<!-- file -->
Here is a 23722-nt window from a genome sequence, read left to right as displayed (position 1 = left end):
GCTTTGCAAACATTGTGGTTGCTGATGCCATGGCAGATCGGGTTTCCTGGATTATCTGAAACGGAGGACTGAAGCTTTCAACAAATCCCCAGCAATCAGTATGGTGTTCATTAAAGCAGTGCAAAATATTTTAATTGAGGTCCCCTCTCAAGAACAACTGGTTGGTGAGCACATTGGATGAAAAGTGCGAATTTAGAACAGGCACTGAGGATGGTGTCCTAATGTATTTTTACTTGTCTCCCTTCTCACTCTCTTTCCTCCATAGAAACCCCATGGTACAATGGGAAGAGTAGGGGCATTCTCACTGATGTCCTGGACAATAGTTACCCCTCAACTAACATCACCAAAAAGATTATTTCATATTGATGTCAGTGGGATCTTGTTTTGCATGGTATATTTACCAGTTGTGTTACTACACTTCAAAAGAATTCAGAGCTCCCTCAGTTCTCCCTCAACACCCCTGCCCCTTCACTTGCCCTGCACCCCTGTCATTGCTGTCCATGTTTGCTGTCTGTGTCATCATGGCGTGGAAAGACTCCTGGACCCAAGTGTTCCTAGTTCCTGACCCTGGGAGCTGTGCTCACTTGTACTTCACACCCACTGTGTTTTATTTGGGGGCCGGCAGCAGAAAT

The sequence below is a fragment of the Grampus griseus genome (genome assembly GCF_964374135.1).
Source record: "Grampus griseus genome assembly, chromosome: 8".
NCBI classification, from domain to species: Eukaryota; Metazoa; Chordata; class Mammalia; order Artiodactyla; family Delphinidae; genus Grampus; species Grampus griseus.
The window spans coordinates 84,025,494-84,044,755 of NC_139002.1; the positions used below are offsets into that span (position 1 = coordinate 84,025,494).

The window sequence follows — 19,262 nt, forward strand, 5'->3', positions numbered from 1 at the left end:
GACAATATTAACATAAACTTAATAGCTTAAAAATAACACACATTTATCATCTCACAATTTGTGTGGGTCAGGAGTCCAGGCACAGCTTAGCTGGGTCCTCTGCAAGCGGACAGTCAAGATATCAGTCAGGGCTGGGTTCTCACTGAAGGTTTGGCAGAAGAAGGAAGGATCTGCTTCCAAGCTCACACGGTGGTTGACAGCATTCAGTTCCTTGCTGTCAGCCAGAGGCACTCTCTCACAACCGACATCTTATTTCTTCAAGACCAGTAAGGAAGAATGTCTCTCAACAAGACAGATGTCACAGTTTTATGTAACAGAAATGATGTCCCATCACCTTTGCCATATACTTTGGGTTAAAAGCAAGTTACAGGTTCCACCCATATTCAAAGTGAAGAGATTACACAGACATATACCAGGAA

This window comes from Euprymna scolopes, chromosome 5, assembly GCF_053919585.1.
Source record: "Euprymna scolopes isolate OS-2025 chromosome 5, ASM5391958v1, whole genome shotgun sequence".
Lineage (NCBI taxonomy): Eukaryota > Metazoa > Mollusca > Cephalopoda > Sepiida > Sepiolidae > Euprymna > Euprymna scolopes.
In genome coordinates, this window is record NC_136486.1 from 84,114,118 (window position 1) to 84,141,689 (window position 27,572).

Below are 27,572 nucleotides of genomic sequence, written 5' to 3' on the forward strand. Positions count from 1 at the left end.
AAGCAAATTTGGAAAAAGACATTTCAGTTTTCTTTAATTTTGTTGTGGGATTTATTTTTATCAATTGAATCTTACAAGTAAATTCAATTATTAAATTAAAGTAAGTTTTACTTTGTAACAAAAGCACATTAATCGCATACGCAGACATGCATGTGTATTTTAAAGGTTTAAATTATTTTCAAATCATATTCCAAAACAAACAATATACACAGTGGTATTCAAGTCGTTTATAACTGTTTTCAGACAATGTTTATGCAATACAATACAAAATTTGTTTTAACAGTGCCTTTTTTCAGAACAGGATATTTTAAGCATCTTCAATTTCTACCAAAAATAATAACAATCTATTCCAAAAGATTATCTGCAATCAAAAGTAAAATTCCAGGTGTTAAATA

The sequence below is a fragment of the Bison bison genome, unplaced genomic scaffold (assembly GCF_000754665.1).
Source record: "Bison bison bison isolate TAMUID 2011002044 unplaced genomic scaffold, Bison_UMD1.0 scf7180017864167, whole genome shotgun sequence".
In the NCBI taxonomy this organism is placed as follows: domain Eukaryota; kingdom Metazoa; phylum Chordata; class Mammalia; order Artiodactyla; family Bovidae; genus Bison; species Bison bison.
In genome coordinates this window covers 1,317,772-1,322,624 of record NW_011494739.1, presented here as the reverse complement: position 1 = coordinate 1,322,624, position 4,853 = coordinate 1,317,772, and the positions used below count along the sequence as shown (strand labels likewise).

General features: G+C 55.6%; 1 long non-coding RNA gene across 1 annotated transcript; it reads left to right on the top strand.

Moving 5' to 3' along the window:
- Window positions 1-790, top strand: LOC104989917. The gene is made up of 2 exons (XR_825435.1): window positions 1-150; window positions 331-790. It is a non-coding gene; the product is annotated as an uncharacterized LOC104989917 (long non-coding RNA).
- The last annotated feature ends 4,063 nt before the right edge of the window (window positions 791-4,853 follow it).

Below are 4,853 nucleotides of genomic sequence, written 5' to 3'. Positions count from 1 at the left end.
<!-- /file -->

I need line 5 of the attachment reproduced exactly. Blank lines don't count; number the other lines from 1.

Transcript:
NCBI classification, from domain to species: Eukaryota; Metazoa; Chordata; class Mammalia; order Artiodactyla; family Delphinidae; genus Grampus; species Grampus griseus.